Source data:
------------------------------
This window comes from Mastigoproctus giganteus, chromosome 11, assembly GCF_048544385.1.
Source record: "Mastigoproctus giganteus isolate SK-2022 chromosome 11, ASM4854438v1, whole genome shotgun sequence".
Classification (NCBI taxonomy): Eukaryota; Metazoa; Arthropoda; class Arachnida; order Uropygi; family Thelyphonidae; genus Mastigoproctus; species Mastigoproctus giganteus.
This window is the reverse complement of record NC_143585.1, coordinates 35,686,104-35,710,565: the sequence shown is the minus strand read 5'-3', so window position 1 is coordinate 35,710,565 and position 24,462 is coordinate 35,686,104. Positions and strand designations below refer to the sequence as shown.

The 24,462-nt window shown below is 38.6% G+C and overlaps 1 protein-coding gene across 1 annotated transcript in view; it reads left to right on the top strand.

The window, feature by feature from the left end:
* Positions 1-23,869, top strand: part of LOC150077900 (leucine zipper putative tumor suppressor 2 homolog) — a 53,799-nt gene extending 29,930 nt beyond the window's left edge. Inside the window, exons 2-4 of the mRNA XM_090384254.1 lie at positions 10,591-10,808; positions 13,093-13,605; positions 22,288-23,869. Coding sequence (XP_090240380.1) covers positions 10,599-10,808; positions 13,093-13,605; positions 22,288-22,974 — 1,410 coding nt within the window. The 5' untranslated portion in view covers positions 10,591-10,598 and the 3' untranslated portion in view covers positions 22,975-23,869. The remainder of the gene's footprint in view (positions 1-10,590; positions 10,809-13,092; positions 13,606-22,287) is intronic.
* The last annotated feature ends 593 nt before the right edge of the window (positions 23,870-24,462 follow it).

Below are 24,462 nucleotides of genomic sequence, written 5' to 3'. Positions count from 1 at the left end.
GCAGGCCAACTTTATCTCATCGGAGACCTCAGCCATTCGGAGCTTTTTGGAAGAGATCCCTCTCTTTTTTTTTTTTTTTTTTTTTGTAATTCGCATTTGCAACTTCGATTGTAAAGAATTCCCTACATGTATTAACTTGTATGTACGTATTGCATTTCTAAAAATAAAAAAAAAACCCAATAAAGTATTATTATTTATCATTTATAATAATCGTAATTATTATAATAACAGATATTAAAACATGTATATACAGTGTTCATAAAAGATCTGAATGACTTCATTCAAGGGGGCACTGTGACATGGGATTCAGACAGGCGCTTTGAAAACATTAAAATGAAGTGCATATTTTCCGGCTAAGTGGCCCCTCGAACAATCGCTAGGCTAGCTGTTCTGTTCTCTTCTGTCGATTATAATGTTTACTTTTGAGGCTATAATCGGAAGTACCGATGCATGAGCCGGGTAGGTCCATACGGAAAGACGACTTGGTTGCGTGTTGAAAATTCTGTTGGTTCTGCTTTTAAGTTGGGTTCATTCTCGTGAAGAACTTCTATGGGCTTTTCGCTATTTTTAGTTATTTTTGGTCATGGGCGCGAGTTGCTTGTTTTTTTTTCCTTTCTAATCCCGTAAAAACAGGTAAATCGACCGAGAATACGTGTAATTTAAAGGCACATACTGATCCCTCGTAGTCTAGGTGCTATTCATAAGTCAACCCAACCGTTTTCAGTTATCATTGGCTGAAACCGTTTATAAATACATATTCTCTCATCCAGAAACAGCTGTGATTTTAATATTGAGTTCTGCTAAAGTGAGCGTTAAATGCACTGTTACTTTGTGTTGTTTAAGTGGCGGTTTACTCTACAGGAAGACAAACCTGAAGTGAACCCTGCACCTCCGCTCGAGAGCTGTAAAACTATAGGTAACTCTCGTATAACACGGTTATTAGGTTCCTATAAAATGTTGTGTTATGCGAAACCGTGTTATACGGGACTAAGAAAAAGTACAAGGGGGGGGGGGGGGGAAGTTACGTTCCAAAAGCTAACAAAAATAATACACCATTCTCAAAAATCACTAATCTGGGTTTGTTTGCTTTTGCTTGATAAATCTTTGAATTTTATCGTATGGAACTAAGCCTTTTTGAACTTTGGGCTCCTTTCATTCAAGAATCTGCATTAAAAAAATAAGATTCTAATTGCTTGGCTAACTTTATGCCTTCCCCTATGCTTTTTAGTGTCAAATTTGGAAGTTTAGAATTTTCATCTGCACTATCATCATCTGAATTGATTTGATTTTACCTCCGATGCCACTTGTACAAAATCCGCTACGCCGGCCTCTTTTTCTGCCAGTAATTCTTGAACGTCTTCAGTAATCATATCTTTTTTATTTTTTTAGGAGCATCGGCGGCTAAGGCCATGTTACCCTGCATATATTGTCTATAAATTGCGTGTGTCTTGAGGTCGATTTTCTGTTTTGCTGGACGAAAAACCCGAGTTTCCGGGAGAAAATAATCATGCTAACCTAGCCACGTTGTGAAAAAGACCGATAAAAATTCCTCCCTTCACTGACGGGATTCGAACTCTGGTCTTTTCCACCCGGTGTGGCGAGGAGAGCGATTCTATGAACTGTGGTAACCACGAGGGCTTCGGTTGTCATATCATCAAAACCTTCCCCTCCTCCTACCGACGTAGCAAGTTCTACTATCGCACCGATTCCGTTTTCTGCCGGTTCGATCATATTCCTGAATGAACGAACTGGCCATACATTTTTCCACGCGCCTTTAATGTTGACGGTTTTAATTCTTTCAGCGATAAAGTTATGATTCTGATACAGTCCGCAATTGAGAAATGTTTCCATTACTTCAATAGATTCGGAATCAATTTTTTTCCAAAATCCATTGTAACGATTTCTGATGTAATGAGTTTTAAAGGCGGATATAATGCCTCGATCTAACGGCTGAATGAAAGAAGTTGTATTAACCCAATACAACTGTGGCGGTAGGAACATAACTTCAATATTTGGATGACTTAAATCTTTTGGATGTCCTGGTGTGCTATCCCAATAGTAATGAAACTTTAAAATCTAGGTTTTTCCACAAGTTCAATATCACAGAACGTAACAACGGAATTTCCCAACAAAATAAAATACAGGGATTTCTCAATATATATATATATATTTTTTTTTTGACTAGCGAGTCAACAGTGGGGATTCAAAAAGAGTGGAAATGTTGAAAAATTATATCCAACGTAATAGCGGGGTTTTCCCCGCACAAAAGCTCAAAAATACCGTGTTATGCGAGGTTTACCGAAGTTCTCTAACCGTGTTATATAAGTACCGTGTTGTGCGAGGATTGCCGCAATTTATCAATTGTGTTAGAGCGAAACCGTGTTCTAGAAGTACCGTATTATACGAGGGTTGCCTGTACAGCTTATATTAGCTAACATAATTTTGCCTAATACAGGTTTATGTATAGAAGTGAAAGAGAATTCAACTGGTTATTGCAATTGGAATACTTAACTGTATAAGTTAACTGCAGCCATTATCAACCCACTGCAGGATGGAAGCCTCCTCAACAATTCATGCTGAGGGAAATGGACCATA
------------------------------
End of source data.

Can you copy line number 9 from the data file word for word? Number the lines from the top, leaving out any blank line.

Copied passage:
Below are 24,462 nucleotides of genomic sequence, written 5' to 3'. Positions count from 1 at the left end.